"Questions that may be decided. No error which does not affect the jurisdiction over the subject matter or the validity of the judgment appealed from or the proceedings therein will be considered, unless stated in the assignment of errors, or closely related to or dependent on an assigned error and properly argued in the brief, save as the court may pass upon plain errors and clerical errors." Bersamin, Appeal and Review in the Philippines, 2nd ed., p.176.
 Sections 118 and 124 of the Public Land Act, as follows:
"5. Except by hereditary succession, the lot herein sold and conveyed, or any part thereof, cannot be alienated, transferred or encumbered within five (5) years from the date of release of herein mortgage without the prior written consent and authority from the VENDOR-MORTGAGEE."
"Sec. 118. Except in favor of the government or any of its branches, units or institutions or legally constituted banking corporations, lands acquired under free patent or homestead provisions shall not be subject to encumbrances or alienation from the date of the approval of the application and for a term of five years from and after the date of issuance of the patent or grant, nor shall they become liable to the satisfaction of any debt contracted prior to the expiration of said period, but the improvements or crops on the land may be mortgaged or pledged to qualified persons, associations or corporations. Rollo, p. 63. The stipulation reads:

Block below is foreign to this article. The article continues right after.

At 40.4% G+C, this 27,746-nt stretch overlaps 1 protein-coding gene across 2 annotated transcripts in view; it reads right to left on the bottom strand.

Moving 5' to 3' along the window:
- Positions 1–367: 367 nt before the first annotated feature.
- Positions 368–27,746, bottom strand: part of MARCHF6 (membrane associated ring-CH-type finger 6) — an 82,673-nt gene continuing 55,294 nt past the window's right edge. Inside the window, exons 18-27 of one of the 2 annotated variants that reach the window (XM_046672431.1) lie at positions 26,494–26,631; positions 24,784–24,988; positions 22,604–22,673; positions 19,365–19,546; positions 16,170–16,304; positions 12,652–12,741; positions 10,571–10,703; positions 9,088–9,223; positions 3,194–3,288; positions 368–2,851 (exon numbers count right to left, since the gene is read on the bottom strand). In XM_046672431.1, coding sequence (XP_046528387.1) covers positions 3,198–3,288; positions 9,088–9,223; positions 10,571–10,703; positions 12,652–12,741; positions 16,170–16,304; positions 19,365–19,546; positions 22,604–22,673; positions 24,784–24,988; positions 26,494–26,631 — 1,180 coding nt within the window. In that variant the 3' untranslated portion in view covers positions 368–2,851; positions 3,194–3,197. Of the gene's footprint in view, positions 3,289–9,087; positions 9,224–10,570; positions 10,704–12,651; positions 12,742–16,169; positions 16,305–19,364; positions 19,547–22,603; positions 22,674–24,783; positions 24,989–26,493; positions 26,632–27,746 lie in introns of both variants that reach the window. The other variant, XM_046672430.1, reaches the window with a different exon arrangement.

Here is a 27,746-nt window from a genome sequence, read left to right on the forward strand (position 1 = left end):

"Sec. 124. Any acquisition, conveyance, alienation, transfer or other contract made or executed in violation of any of the provisions of
x x x shall be unlawful and null and void from its execution and shall produce the effect of annulling or canceling the grant, title, patent or permit originally issued, recognized or confirmed, actually or presumptively, and cause the reversion of the property and its improvements to the State."
These encumbrances, restrictions and limitations shall be annotated on the corresponding new certificate of title and violation of which shall entitle the VENDOR-MORTGAGEE to rescind this DEED OF SALE, seek the cancellation of the title issued as a result thereof and to repossess the property and dispose of the same as if there has been previous sale thereof; x x x."